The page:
What role does the government or its regulatory bodies play in enhancing or inhibiting innovation in an industry?
What can a country’s government do to create an environment that favors disruptive innovation? How should companies think about expanding overseas? Are there ways for them to think about innovation overseas in a disruptive manner?
From phones to planes to Ph.D. programs, the tools in Seeing What’s Next provide invaluable insights into the future of many industries. More importantly, they prove a way of thinking that will help anyone with a stake in a firm’s success—investors hoping to make smarter choices to buy or sell shares, analysts hoping to make better recommendations for clients, or executives needing to separate threats from opportunities—develop an intuition for how to use the theories of innovation to predict industry change.
A Conversation with Clayton Christensen, Scott Anthony, and Erik Roth on How to See What’s Next
The Innovator’s Dilemma and The Innovator’s Solution were hugely influential in terms of helping managers to understand how innovation really works—and how to both survive and launch disruptions. How does this book take these ideas a step further?
While the previous two books were aimed at managers inside firms who wanted to defend against or attack with a disruption, Seeing What’s Next is written for those who watch industries from the outside, and who must make important decisions based on what they see. It will help executives, analysts, investors, and others who have a stake in a specific industry to evaluate the impact of innovations, the outcomes of competitive battles, and the moves made by individual firms—and to make smarter business decisions, forecasts, and stock recommendations based on those evaluations. The goal here is to dramatically increase the odds of getting things right in an arena where wrong decisions can be devastating.
Many people who make their living providing advice about the future express deep skepticism about theory-based prognostication. But you say businesspeople already use theory to make decisions—they just use the wrong theories.
That’s right. For example, many bank analysts use the implicit theory that “the past is a good predictor of the future.” Management consultants often give advice based on the theory that “companies find success when they mimic actions taken by ‘best practice’ companies.” Oftentimes these assumptions are correct and lead to great insights. But they have limits. The past is only a good predictor of the future when conditions in the future resemble conditions in the past. What works for a firm in one context might not work for another firm in a different context. Furthermore, relying on these implicit theories means people must throw their hands up when unassailably conclusive quantitative data doesn’t exist. And the truth is, data only becomes conclusive when it is too late to take action based on its conclusions.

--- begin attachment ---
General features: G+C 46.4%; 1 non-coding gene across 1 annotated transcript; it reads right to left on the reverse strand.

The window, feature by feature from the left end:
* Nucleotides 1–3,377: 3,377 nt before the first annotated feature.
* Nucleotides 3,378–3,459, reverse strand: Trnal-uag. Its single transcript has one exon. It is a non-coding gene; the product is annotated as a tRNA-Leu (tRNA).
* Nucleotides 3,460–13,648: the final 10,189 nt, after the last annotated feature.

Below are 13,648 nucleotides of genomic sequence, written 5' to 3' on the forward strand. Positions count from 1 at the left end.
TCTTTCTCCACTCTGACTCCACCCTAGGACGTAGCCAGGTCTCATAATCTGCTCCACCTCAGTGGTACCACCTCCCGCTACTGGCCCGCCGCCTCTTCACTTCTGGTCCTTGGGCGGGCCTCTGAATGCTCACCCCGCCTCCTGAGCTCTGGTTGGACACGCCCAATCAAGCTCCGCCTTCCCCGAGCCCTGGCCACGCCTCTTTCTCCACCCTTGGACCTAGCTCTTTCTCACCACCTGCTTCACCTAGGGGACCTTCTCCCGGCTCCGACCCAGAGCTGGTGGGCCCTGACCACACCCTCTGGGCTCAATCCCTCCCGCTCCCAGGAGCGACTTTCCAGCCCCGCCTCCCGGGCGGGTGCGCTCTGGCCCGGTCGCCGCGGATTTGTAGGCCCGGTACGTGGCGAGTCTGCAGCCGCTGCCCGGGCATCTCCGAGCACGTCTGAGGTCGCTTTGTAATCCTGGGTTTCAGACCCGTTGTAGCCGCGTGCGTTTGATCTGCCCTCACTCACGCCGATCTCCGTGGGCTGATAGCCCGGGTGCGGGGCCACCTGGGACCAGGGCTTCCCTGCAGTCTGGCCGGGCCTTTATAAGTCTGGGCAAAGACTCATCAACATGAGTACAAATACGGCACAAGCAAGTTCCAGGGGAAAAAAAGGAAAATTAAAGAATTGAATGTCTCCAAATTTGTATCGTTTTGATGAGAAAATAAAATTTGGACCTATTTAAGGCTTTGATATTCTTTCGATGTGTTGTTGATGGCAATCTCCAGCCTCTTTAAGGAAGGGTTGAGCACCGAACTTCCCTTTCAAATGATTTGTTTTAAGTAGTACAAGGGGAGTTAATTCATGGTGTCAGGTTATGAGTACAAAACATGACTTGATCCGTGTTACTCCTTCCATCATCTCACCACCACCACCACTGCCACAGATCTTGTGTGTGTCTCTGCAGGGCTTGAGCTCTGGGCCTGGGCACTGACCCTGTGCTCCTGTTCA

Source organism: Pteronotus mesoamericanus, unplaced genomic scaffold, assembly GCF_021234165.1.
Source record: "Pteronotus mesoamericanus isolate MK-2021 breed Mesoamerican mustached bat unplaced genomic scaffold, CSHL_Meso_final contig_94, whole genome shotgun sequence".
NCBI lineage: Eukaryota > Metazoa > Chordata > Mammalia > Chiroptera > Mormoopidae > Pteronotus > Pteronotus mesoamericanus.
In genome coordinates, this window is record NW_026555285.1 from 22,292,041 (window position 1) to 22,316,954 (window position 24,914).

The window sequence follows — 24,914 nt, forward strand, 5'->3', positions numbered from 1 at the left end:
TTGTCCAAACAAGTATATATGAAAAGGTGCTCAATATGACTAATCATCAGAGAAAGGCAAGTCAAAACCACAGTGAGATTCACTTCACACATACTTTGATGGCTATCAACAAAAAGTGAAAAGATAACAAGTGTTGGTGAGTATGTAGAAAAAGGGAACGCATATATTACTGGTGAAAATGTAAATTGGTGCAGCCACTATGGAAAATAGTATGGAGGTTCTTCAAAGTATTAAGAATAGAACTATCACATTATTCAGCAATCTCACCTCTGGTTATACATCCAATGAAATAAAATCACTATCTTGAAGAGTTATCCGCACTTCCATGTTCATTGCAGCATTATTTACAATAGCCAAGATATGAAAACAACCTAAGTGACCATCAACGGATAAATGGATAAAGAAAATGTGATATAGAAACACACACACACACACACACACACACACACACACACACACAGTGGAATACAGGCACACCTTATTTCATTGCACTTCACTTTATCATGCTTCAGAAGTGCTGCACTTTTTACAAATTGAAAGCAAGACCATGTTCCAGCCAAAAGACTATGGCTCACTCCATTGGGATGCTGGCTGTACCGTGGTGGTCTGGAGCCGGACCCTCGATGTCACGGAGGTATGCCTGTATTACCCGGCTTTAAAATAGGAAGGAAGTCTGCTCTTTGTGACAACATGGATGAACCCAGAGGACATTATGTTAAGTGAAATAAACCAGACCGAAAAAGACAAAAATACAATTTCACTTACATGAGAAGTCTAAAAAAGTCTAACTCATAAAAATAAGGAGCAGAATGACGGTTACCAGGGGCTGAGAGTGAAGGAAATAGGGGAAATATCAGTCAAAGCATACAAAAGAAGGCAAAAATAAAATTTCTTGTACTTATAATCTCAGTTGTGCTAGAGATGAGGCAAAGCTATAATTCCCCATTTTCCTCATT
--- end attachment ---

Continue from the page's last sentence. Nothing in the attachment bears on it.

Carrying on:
How can theory be useful in a world where people seem to trust “hard numbers” more than anything else? And what makes your innovation theories so much more reliable than the implicit theories in use today?
Good theory provides a robust way to understand important developments, even when data is limited. And theory is even more helpful when there is so much data that it is tough to discern what information really matters. Theory helps us to identify signals of change amongst a deluge of meaningless “noise.” It provides insight into the likely winners, losers, and also-rans. It illustrates the strategic choices firms make that influence these competitive outcomes and provides a roadmap for understanding the implications at the firm and industry level. The reason our theories are so useful in a predictive sense is because they are grounded by a circumstance-based, cause-and-effect view of innovation. Our research has shown that innovation is not at all a random process, but a predictable one—if you understand the context managers are operating in as they make the critical decisions that determine the fate of an innovation. The theories we outline in this book will help readers to understand the forces that shape this context and influence managerial choices—and then to make smarter predictions about what will happen as a result of those choices.
You evaluate several industries in-depth using your predictive model—ranging from telecommunications to health care to aviation. Why did you choose these industries?
We chose a breadth of examples to show how a predictive approach can bring order to innovations in many different industry settings. The industries we chose—aviation, health care, education, telecommunications, and semiconductors—are all important industries where innovations are driving substantial change. Of course, there are many other industries that could have provided rich case studies, such as financial services, retailing, and software. But we tried to limit the number of focus industries to maintain a balance between breadth and depth.
Which customer groups should you look at to identify potentially industry-changing innovations?